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when , where , who
2) Money Can't Buy You Happiness 7/7/01: While money itself is not harmful, people get into trouble
when they try to get it to do things it can't do, such as
character-building and self-esteem-building
3) Clark County School District:Expel first,questions later : A couple of girls had called to ask him to hang out. He
said no, and they called back 15 minutes later. Irritated,
he told them, "It's people like you who get on the
4) Germans slammed for racial intolerance - JULY 4, 2001: STRASBOURG, FRANCE, July 4, 2001: The Council of Europe
said yesterday it
was deeply concerned about racism and anti-semitism in
Germany, slamming a
broad political atmosphere of intolerance and apathy toward
in the country. Its latest report on racism and intolerance
notes that the
causes of racist attacks include open and latent racism and
and a generally apathetic attitude towards such attacks.
European Commission against Racism and Intolerance (ECRI)
in housing, education and employment and expressed concern
seekers being deported to countries where they risked human-
violations. More generally, there was concern about a
intolerance. A Hindu father in Germany wrote to Hindu Press
few days ago to say that the local authorities refused to
register the Hindu
name of his new-born daughter, stating that it was
the "law" that she had to
have a German given name. Any readers of HPI familiar with
Germany law in
this regard are requested to contact email@example.com.
5) New Approach to a Discoloring Skin Disorder - vitilego: About one to two percent percent of Americans
have vitilego, a loss of pigment causing white patches to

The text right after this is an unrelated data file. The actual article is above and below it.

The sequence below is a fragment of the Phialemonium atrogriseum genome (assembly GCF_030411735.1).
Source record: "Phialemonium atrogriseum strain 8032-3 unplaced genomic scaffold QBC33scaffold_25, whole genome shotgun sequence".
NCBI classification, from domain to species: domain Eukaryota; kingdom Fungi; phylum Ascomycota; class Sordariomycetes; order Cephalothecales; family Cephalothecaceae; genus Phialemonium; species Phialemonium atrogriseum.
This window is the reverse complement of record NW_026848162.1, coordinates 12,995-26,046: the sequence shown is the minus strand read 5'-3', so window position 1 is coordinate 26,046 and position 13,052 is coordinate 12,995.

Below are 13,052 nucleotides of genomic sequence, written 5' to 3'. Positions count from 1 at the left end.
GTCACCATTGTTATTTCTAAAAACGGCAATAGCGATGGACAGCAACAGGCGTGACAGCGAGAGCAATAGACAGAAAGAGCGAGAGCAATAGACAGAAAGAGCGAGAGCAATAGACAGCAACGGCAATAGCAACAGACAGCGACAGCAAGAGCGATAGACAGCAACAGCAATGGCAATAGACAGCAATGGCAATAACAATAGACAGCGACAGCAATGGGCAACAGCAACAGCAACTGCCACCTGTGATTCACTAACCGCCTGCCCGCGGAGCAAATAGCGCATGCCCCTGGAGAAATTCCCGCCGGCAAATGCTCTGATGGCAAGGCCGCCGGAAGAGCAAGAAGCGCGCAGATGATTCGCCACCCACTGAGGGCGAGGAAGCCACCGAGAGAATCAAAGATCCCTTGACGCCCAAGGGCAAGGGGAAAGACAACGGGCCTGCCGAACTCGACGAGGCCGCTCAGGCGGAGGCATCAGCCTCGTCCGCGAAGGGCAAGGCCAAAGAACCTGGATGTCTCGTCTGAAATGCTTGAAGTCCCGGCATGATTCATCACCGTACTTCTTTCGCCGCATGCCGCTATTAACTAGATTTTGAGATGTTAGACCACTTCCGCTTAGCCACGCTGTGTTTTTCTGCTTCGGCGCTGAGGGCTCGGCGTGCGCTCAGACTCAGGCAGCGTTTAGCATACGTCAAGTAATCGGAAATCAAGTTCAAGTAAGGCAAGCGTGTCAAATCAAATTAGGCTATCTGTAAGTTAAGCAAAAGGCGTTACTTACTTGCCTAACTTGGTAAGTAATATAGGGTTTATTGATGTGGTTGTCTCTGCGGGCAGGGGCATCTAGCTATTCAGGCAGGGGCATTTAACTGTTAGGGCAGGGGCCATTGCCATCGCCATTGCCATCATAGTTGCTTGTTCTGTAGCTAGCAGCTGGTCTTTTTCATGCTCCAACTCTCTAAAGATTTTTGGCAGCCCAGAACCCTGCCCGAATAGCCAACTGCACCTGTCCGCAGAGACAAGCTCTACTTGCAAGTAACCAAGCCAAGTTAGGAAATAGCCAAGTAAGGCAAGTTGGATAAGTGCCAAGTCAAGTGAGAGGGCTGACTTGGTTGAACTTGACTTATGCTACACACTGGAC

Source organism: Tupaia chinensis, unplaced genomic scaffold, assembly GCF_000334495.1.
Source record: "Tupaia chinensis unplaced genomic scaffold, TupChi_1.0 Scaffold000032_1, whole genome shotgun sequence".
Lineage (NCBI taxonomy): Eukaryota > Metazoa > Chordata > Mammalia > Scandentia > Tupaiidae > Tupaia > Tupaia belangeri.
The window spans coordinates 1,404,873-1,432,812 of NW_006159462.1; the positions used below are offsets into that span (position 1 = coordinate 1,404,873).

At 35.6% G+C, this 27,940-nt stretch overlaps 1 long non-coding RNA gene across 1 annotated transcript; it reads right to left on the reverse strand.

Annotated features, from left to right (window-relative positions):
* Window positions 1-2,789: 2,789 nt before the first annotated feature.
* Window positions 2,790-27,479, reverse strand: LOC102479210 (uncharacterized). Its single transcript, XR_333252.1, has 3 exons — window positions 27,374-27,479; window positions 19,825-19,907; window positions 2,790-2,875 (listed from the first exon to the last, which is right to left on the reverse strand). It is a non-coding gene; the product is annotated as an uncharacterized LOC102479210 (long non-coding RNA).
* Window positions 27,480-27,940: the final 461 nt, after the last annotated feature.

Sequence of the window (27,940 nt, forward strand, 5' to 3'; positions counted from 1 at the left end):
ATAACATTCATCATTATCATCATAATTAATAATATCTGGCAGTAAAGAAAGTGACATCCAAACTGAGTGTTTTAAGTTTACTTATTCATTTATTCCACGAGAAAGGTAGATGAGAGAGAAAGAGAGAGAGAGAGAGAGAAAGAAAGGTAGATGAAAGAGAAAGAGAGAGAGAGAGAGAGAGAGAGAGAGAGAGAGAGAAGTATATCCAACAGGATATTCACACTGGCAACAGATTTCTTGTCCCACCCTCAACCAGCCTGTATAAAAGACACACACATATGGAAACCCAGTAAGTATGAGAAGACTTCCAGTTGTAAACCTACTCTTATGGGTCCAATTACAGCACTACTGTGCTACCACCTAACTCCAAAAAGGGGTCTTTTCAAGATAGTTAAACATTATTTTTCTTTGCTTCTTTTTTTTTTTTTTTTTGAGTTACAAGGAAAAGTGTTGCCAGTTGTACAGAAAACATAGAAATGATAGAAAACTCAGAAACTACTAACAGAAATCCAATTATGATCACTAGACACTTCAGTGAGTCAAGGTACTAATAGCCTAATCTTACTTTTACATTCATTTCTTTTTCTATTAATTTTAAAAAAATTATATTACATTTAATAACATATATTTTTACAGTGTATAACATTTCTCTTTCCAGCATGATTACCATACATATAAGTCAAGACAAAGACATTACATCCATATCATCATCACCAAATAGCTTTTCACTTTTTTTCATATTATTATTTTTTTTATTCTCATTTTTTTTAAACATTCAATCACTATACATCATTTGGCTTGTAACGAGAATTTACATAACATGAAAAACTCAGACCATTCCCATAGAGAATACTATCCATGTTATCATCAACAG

appear on the
skin. While the condition is not contagious, painful, itchy
the disfigurement it can be -- especially for dark-skinned
profoundly damaging socially, professionally and
psychologically. In India,
vitilego is referred to as "white leprosy," and women with
it are often
discriminated against in marriage. If they develop vitilego
it can be cause for divorce. Vitilego results from the loss
These are the skin cells that produce melanin, the pigment
that gives skin
its color. This report describes several new advances in
6) Path to spiritual healing may be a free hug (of Mata Amritanandamayi) away: American Press Loves Mata Amritanandamayi
7) 3 July 2001 : How they grew rich: Contrary to what many believe, the economic lives of our
ancestors is a story of almost unrelieved wretchedness.
Everywhere, a small number lived humanely while the great
majority lived in abysmal squalor. We forget their misery,
in part, by the grace of literature, poetry, and legend,
which celebrate those who lived well and forget those who
lived in the silence of poverty.
The eras of misery have been mythologised and are
remembered as golden ages of pastoral simplicity. They were
not. In truth, survival was the only order of business.
8) HBS Working Knowledge: Leadership, Strategy & Competition: Why Leaders Need Great Books: "Here's this young guy," says Badaracco of Jerry in the
story. "He's smart. He's ambitious. Like the people he's
selling insurance to, he's starting out with nothing in
life. He wants to make something of himself; and ultimately
he does. But he's got to deal very early in his career with
something he thinks is wrong.
"The struggle is partly with his own idealism versus the
circumstances in which he's found himself. And it's partly
against the policies of a large organization."
9) HBS Working Knowledge: Leadership, Strategy & Competition: Harold Bloom On What Bill Gates Should Be Reading This Summer: Every individual—regardless of profession—needs to stretch
his mind and to reflect, now and again, on the human
condition. Literature beckons, but which works should be